The Poetry of Ellin Anderson


Ellin Anderson

Veleda dwelt apart, within a tower
Near Ösning, forest of the Asa-Rune.
Her mother gave this prophetess great power
By eating herbs engendered by the moon.
But soon, an old herb-woman claimed her price,
And bore the child away, as was her right.
Veleda bloomed
a golden cockatrice
Whose beauty was as blinding as noon light.
They sent her Lord Lupercus, for a slave,
Yet passion ended with a Roman gibe.
Veleda fled a world where tyrants crave
The wake of civil slaughter, tribe with tribe,
And used her tears to open
his dead eyes,
While Rome cursed Caesar, losing such a prize.

© 2010 by Ellin Anderson. All rights reserved.
No part of this work may be copied or used in any way
without written permission from the author.

St. Patrick's Day
Tiger and Blue Jewel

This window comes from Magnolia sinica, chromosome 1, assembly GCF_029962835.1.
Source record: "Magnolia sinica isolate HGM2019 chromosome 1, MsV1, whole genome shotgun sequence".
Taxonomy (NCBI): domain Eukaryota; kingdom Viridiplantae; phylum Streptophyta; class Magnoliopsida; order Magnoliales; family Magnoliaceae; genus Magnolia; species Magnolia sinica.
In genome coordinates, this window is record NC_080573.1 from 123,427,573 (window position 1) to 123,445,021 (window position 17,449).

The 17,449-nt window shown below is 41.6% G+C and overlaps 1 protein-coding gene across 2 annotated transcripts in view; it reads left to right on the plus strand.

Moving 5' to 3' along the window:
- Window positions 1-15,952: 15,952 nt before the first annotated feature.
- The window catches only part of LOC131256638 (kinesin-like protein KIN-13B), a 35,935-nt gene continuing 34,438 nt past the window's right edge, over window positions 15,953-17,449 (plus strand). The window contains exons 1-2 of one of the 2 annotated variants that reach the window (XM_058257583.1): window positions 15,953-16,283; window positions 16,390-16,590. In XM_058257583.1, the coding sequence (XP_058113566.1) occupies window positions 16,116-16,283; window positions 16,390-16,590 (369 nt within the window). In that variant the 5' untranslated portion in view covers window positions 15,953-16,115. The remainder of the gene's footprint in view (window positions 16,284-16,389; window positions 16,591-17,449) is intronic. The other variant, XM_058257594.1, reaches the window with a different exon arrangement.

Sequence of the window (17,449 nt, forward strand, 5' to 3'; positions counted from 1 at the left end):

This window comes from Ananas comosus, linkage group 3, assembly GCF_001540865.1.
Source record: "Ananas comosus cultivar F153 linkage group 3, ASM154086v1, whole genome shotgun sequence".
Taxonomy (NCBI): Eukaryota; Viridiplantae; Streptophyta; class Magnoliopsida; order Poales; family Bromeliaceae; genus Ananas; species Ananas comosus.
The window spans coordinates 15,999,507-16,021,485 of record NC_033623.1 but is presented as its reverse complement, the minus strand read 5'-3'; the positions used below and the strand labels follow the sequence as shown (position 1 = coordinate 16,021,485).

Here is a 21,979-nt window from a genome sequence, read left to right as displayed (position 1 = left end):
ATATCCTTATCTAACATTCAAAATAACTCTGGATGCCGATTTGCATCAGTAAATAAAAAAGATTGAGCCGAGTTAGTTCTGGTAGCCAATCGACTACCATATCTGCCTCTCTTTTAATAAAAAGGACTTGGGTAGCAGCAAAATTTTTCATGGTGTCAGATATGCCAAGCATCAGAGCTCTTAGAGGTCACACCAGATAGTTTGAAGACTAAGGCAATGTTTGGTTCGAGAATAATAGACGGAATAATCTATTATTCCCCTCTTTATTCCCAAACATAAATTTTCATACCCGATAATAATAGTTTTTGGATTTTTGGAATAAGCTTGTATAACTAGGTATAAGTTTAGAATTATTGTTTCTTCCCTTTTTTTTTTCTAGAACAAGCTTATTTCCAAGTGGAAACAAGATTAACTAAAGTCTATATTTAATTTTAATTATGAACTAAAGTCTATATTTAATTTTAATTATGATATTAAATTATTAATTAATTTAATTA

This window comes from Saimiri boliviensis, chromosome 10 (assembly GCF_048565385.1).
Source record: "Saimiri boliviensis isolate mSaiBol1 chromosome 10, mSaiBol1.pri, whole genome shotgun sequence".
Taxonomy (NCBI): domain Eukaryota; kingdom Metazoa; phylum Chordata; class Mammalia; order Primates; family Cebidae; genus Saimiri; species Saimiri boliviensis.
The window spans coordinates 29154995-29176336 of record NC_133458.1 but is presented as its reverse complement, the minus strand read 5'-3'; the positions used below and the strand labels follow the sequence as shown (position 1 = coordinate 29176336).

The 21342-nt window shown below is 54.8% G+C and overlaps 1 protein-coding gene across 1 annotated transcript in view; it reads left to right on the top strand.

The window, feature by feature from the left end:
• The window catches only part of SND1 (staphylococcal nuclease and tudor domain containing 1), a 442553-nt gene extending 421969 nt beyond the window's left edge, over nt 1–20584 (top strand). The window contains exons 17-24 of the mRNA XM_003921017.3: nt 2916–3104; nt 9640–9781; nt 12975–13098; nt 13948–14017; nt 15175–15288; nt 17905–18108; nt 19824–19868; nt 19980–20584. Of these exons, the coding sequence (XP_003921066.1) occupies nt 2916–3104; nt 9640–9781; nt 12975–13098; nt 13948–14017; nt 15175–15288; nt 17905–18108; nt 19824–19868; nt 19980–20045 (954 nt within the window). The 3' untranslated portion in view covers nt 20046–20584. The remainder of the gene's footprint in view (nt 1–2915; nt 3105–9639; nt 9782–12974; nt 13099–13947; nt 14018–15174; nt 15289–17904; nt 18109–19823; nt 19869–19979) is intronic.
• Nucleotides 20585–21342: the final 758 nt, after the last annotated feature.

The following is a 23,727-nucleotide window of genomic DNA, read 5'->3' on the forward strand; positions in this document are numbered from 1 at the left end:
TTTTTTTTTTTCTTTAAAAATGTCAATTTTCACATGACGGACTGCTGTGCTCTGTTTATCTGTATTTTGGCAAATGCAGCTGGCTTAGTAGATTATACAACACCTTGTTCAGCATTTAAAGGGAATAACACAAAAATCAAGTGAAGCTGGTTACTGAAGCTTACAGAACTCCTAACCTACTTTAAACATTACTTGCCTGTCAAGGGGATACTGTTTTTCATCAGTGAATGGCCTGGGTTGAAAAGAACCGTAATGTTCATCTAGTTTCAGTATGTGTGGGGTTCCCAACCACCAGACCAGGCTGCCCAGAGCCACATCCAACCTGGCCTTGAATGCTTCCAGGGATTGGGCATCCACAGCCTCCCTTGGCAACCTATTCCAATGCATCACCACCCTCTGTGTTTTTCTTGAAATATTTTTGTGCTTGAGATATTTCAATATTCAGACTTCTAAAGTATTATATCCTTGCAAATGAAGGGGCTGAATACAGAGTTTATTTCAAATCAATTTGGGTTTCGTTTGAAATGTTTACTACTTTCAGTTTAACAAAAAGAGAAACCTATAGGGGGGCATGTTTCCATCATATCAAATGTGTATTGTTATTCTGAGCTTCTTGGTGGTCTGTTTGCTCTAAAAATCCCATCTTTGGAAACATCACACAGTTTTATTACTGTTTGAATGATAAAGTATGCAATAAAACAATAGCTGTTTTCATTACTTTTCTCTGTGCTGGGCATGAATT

Winter's Hill
Maple-Key Song
November in Camelot

Wassail Song
The Rooster at Midsummer
Liberty Enlightens the People

The Leap
The Goldfinch
Three Bears
Song of the Lily
White Tree at Twilight
The Christmas Tree

Grand Bois du Nord
The Owl
Moth Summer
The Little God of Joy
Photographing the Moon
A Rabbit
Rose, Do You Know
The Two Pining Bachelors

The Harvest Chorus
The Maple Mask
Ghost Cardinal

The Little Heath-Rose
The Sorcerer's Apprentice
Song for the Harp

The Spinner
The Prayer of Cephalus
Circe and Ulysses
The Black Arts
Tristan and Isolde & Jupiter's Two Casks

Home Page

More Poems by Ellin Anderson

The Little Mermaid
Anne's Hearth